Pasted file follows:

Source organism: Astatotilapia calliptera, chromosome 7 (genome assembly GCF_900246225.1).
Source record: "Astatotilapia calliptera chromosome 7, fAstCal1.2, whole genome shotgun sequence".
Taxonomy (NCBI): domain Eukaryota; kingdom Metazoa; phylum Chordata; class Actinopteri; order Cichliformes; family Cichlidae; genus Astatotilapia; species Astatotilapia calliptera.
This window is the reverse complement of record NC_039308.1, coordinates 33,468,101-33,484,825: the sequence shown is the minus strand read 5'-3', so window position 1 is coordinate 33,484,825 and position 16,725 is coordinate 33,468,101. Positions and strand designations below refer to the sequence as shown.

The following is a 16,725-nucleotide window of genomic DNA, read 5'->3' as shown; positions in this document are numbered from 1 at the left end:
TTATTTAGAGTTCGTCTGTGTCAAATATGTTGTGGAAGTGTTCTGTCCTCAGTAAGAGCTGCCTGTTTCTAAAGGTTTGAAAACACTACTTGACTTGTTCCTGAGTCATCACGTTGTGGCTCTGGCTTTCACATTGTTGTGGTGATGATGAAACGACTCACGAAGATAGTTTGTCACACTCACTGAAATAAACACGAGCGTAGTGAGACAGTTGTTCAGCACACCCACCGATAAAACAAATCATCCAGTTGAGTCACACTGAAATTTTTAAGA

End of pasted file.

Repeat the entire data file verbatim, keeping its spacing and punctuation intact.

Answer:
Source organism: Astatotilapia calliptera, chromosome 7 (genome assembly GCF_900246225.1).
Source record: "Astatotilapia calliptera chromosome 7, fAstCal1.2, whole genome shotgun sequence".
Taxonomy (NCBI): domain Eukaryota; kingdom Metazoa; phylum Chordata; class Actinopteri; order Cichliformes; family Cichlidae; genus Astatotilapia; species Astatotilapia calliptera.
This window is the reverse complement of record NC_039308.1, coordinates 33,468,101-33,484,825: the sequence shown is the minus strand read 5'-3', so window position 1 is coordinate 33,484,825 and position 16,725 is coordinate 33,468,101. Positions and strand designations below refer to the sequence as shown.

The following is a 16,725-nucleotide window of genomic DNA, read 5'->3' as shown; positions in this document are numbered from 1 at the left end:
TTATTTAGAGTTCGTCTGTGTCAAATATGTTGTGGAAGTGTTCTGTCCTCAGTAAGAGCTGCCTGTTTCTAAAGGTTTGAAAACACTACTTGACTTGTTCCTGAGTCATCACGTTGTGGCTCTGGCTTTCACATTGTTGTGGTGATGATGAAACGACTCACGAAGATAGTTTGTCACACTCACTGAAATAAACACGAGCGTAGTGAGACAGTTGTTCAGCACACCCACCGATAAAACAAATCATCCAGTTGAGTCACACTGAAATTTTTAAGA